First off, its been awhile, about a year in fact, since I published a blog post. As with just about everyone who has started a blog, there is always that nagging feeling once you fall off the wagon of writing about needing to get back. For me, what nudged me back into writing is actually the view you see here while I am writing this.
This is a photo I shot of my view from a small dressing room deep in the belly of the Rocklin Community theater. You see I am about just about an hour away from stepping out on stage on opening night as Coach Bolton in our community theater’s performance of “High School Musical”. I have been part of the preparation of this performance since the end of last school year, practicing and rehearsing on and off throughout the summer. And now as I nervously wait for the curtain the rise, I know I have family and friends who are out there tonight and my number one thought is “why the heck am I doing this”?!?!!?
People keep telling me, “oh, you’ll have so much fun” but as of right now its more about nerves!
But the real reason is that I get to do this with my theater crazed daughter Rachel as she is also in the show.
Opening night, tonight actually goes back to her audition in the spring and then subsequent phone call that went something like this:
“Hey Ryan, our audio technician at the theater was a student of yours years ago, and as we were brainstorming ideas on who to get to be the coach, he said ‘Rachel’s dad was my teacher and a coach at RHS and he may be interested’”.
Well, 3 months later I am here now. In this dressing room, with my Wildcats coaching gear and my copy of my script, nervously waiting and wondering which lines I am going to butcher.
Now my blog is not really a lot about personal reflections and my family life, but I wanted to share as these experiences have been so helpful to me as an educator.So here are my 5 takeaways.
1) Stretch yourself. Basically, get out of your bubble and try new things.
This is kind of the main idea of this show, not to be confined to those predefined roles of jock, braniac, drama nerd, etc that we all know so well. For me, that was who I was for a long time. I was the jock, I was the kid who wanted to beat our rivals (those bastards at Edison High) in every sport. Plus Larry Bird and the Boston Celtics were pretty much represented all that was wrong in the world. As I headed off to college, sports still defined me as I played football at the University of Nevada, Reno. But, slowly things started to change while I was there. Part of it was the movie Batman, which got me interested in starting to collect comic books. Then came the film and drama classes I took which helped me really begin to appreciate and then love musicals like Phantom of the Opera and Les Miserables. I was even mocked a bit by my teammates as I read my comic books on our road trips. I had professors who tried to nudge me over to this world and I really thought this may be something I could do, but at the same time what kept me from doing anything in this world was the ruts my path was on. That being both my athletic world and my major, which I was too far along in to change. Retrospectively I wonder what would be different now if I made some of those changes, but alas, I truly am in a happy place now personally and professionally.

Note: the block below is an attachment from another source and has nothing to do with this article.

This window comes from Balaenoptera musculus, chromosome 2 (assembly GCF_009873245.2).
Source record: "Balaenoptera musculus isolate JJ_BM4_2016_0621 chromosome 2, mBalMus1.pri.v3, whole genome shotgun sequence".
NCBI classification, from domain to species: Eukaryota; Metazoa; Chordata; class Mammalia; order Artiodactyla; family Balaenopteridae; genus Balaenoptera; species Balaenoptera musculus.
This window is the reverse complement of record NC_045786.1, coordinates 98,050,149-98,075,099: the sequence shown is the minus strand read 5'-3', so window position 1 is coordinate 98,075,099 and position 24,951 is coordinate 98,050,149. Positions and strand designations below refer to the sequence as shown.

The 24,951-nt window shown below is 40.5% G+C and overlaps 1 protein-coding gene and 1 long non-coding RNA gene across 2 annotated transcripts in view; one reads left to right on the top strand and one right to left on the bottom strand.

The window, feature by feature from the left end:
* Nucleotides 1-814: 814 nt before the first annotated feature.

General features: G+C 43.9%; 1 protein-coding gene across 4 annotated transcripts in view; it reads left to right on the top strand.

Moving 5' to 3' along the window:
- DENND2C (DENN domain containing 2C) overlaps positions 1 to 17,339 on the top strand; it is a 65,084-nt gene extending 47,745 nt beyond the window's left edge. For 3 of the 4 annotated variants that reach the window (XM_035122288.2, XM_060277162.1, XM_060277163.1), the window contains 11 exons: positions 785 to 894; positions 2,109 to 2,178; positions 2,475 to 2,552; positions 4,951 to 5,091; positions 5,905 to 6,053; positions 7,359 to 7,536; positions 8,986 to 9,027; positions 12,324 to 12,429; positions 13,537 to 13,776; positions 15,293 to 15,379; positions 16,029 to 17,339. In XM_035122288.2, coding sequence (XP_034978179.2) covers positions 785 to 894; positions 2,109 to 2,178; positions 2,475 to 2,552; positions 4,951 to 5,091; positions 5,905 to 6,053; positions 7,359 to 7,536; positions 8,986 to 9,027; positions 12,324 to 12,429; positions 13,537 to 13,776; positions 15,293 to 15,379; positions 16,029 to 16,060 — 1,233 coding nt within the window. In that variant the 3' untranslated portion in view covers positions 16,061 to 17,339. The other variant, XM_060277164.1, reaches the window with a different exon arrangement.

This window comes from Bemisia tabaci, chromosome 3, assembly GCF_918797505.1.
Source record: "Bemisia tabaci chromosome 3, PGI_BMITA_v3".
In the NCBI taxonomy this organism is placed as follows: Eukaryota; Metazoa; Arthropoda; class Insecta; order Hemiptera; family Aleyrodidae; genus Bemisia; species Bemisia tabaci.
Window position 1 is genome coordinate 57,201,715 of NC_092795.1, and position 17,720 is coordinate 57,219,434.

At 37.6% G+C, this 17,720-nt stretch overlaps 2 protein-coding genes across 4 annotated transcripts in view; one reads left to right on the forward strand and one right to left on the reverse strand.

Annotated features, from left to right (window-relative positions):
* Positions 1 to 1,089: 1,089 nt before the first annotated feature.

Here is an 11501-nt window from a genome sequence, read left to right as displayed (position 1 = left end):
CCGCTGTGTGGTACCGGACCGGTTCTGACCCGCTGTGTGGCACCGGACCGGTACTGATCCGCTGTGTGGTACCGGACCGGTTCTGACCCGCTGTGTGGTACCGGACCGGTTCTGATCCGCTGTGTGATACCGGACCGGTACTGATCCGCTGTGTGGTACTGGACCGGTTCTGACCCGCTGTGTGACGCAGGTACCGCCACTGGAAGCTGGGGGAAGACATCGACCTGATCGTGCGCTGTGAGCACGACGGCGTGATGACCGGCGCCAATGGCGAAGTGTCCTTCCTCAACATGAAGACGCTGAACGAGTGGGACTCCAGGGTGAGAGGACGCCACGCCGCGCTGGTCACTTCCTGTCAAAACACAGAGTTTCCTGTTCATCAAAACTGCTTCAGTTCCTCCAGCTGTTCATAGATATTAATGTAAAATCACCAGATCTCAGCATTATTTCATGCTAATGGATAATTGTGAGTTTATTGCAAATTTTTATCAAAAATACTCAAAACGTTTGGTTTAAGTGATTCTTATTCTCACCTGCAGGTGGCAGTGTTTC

2) Work WITH kids - don’t stand over them
Being in this show, it’s refreshing to simply be a participant… in essence an equal to all the children in the cast (there are only 3 adults and the rest are all under 16). Actually, I would put myself at the bottom rung as I most likely have the least experience here! Being able to do everything from work through the lines to joking around with the other actors has been a lot of fun. This idea of not being the architect of the learning or coach of the game is something I don’t regularly do. So what can I do in my own life to get more of this? First off, say NO and not overstretch myself as much as I have in the past. Secondly, I continue to push myself to not get stuck behind my desk during class time as much and listen to my students and be more of that “guide on the side”.
3) “We’re All In This Together”
Yes, it’s THE song from this Disney musical, but I really am thinking about the message the show pushes hard; about how we should not really be defined by our cliques and groups. As a high school teacher, it is something I see everyday; and more and more my fellow teachers and I see kids struggling with mounting social and emotional pressures. I know it is a bit polyana to think that we can stop this as its human nature to surround one another with others who you are like and connect, but to be open to other interests and ideas only helps all of us grow.
4) Get Your Head In The Game”
I tell you, this line is one which my overbearing character says over and over again and it’s really connecting with me. The start of this show is also the first day back for our teachers here in Rocklin Unified where I work. This is an action packed day to say the least. Here’s a quick rundown of my August 9th:
As I think about this line again “get your head in the game”, it has been helpful for me to compartmentalize my thoughts and actions. One of the things that I do is to take on probably too many projects for both myself and others and it's the juggling of this which makes follow through a struggle. Case in point; knowing my lines for today!
So now… as they say in the theater world I hope I break a leg!